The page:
As I’ve mentioned previously in this column, the era of generous retirement plans provided by employers to their employees is, for most of us, a thing of the past. However, starting a few decades ago, the federal government has attempted to address this gap with:
Many kinds of tax-favored “qualified plans” such as 401(k)s and plans similar to those) plans; and
Tax-favored Individual Retirement Accounts (“IRAs”) .
In this column, I’ll refer collectively to all of these many types of plans simply as “Plans.” For the reasons indicated below, if you aren’t already participating in a Plan, it’s very possible you should.
The above Plans are “tax-favored” because, with certain exceptions:
Contributions you make to them in Plan trusts are deductible from your federal taxable income;
The growth of these contributions in these trusts is tax-free; and
Although your withdrawals of these funds (called “distributions” in the Plan world) are taxable, you’ll probably want to make them after you’ve retired, when your federal income tax rate is likely to be much lower than your pre-retirement rate.
Choosing the best Plan can be difficult; to make this choice wisely, you may well require expert help. I have a basic knowledge about Plans, but I don’t advise about them. But if you’d like, I can refer you to a Plan expert if you think that will be useful to you. In the meantime, below is a list of the main types of Plans and, very briefly, some of the pros and cons of each that may be relevant to you. In future columns I’ll discuss some of these Plans in greater detail.
“Qualified plans” are Plans that comply with the federal tax rules imposed under Internal Revenue Code section 401. There are seven main types of Section 401 qualified plans, and there are similar plans under other IRC provisions. The rules governing who can participate in these Plans, the amounts that participants can contribute to them deductibly, participants’ distributions from them and other rules governing their operation are complex, and the initial and ongoing costs of establishing and operating them can be substantial. However, for employees of larger companies (e.g., those with more than 100 employees) and even for a few smaller companies and sole proprietors, they can yield better federal tax benefits than IRAs.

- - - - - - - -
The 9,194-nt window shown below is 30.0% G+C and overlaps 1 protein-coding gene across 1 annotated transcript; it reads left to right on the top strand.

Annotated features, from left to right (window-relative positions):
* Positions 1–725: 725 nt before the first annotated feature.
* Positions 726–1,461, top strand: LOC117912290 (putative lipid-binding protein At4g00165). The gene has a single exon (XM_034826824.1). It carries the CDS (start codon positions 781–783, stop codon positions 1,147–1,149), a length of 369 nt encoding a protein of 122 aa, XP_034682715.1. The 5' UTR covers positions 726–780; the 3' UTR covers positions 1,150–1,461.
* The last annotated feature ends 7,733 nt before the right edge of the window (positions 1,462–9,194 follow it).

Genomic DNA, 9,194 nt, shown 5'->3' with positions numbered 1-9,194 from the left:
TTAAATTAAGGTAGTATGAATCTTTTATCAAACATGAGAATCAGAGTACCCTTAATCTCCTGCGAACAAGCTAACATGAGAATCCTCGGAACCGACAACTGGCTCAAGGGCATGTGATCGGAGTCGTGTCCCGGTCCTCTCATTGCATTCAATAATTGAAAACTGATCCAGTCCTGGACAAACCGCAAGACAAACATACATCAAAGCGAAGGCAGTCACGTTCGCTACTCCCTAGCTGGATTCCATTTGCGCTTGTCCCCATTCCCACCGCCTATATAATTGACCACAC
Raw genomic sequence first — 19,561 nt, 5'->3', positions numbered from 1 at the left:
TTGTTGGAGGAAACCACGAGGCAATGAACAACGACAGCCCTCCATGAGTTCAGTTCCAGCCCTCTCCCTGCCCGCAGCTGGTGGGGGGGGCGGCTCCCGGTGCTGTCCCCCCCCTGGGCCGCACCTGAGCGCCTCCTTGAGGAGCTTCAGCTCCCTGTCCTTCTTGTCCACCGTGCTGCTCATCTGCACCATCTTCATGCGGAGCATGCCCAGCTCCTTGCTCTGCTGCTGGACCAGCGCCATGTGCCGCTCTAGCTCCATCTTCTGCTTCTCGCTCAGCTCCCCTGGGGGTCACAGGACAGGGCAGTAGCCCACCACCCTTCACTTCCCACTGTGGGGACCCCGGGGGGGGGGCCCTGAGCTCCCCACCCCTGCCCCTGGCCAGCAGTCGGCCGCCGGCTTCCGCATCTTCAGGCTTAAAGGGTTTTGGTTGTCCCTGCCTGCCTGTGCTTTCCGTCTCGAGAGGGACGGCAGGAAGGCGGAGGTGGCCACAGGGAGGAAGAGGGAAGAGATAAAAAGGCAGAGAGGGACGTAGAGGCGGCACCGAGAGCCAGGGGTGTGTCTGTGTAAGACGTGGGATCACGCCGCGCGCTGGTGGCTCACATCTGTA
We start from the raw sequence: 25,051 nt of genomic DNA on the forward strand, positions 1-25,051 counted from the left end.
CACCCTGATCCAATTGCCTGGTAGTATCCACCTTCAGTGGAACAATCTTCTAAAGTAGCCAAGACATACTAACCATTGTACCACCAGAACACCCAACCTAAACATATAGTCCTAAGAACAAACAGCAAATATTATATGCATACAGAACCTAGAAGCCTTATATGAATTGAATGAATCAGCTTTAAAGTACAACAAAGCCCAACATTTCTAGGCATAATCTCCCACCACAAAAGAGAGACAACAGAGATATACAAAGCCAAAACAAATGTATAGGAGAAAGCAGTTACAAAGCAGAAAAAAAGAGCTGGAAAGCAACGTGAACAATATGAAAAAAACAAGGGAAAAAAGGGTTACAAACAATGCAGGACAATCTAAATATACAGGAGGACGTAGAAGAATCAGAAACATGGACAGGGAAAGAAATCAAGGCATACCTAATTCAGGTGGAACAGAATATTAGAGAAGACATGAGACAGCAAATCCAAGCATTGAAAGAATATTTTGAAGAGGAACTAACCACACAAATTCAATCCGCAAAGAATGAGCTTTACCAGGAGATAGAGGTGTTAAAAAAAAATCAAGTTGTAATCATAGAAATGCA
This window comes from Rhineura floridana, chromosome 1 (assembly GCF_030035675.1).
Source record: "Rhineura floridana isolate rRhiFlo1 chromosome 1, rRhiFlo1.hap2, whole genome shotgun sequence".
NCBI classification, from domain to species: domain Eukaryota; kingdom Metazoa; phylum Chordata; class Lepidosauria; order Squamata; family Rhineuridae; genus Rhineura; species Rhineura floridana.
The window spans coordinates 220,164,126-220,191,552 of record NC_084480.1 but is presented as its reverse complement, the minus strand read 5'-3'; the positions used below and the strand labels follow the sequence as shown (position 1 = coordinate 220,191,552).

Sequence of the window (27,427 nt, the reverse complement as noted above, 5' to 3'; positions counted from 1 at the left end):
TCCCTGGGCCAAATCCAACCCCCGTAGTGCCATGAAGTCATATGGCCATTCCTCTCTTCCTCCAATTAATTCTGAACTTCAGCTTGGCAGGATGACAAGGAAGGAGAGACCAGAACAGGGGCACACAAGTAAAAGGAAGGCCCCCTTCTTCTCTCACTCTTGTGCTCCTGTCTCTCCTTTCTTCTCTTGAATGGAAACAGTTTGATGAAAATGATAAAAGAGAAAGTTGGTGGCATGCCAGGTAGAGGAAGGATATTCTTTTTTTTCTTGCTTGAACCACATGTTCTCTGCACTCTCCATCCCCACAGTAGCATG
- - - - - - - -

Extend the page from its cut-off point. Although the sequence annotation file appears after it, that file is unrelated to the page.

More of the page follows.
There are three main kinds of IRAs — namely, (i) “basic” IRAs, (sometimes referred to as “traditional” or “contributory” IRAs); (ii) SEP-IRAs (i.e., “Simplified Employee Retirement Plans”), and (iii) SIMPLE IRAs (i.e., “Savings Incentive Match Plans for Employees”). You can readily and inexpensively establish any of these IRAs through your bank or another financial institution. With certain exceptions, you can make deductible contributions to IRAS in 2022,as follows: (i) to a basic IRA, $6,000 a year; (ii) to a SIMPLE IRA, $14,000; (iii) to a SEP-IRA, the lesser of $61,000 or 25% of your 2022 compensation.
Thus, for many readers of this column who are sole proprietors and for some who have a small number of employees, by far the best Plan to establish and contribute will often be a SEP-IRA.
However, while you cannot deduct your contributions to any of the various types of federal retirement Plan called “Roth” Plans, you can withdraw your contributions to these plans tax-free, and Roth Plans also have certain other advantages over non-Roth Plans.
A link to a website that provides an excellent overview of both qualified and IRA Plans is: https://www.investopedia.com/ask/answers/102714/what-are-main-differences-between-simplified-employee-pension-sep-ira-and-simple-ira.asp. This website will also give you links to the IRS websites that explain the various types of Plans.
John Cunningham is a lawyer licensed to practice law in New Hampshire and Massachusetts. He is of counsel to the law firm of McLane Middleton, P.A. Contact him at 856-7172 or email@example.com. His website is llc199a.com. For access to all of his Law in the Marketplace columns, visit concordmonitor.com.
Law in the Marketplace is a legal advice column. It runs every week in the Sunday Business section. The author is a lawyer in Concord and not a member of the Monitor’s staff.